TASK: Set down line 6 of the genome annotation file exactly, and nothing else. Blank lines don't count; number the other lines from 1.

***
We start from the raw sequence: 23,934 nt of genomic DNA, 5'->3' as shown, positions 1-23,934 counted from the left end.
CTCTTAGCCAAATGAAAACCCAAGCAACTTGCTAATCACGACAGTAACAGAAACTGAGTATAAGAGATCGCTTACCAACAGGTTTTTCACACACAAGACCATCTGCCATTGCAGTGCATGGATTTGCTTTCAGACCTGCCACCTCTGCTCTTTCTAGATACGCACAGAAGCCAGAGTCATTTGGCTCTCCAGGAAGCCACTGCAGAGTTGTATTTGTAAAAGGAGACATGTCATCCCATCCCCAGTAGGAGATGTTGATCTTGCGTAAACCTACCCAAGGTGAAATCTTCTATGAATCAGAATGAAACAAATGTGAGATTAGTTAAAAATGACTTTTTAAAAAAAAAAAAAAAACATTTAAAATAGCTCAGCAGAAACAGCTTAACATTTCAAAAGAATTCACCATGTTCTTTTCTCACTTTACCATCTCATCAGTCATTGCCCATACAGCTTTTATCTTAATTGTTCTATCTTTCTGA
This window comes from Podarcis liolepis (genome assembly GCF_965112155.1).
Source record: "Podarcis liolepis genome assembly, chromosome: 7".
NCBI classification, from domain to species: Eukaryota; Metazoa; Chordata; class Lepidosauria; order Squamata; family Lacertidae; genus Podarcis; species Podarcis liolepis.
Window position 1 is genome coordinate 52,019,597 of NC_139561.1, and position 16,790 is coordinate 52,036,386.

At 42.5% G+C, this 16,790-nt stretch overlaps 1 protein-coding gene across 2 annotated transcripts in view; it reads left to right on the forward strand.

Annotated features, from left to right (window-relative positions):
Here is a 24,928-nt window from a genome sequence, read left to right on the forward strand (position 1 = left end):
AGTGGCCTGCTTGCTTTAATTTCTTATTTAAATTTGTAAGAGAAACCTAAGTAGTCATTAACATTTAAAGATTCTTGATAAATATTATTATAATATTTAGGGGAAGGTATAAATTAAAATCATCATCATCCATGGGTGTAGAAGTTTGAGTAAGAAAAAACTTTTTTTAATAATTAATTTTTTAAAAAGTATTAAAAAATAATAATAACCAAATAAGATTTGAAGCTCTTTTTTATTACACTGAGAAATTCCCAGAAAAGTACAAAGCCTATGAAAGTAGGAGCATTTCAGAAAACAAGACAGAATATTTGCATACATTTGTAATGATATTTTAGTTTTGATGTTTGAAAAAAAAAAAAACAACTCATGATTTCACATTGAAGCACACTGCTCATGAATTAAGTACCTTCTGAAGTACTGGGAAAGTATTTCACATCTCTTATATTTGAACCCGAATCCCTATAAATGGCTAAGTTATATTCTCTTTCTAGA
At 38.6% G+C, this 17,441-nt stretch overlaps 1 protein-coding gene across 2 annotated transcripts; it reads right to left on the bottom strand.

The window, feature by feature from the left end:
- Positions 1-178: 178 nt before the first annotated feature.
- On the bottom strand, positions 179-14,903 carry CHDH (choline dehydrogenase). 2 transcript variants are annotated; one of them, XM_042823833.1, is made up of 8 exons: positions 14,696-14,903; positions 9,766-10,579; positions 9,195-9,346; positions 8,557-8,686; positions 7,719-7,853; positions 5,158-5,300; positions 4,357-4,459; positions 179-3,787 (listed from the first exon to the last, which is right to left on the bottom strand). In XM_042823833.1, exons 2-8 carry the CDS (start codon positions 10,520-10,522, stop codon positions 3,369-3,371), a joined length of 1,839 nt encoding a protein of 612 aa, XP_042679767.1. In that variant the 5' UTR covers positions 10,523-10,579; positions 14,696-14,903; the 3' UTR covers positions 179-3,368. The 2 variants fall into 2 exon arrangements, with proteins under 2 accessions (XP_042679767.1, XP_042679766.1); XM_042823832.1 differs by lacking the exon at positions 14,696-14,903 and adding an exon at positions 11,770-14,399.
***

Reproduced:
Window position 1 is genome coordinate 52,019,597 of NC_139561.1, and position 16,790 is coordinate 52,036,386.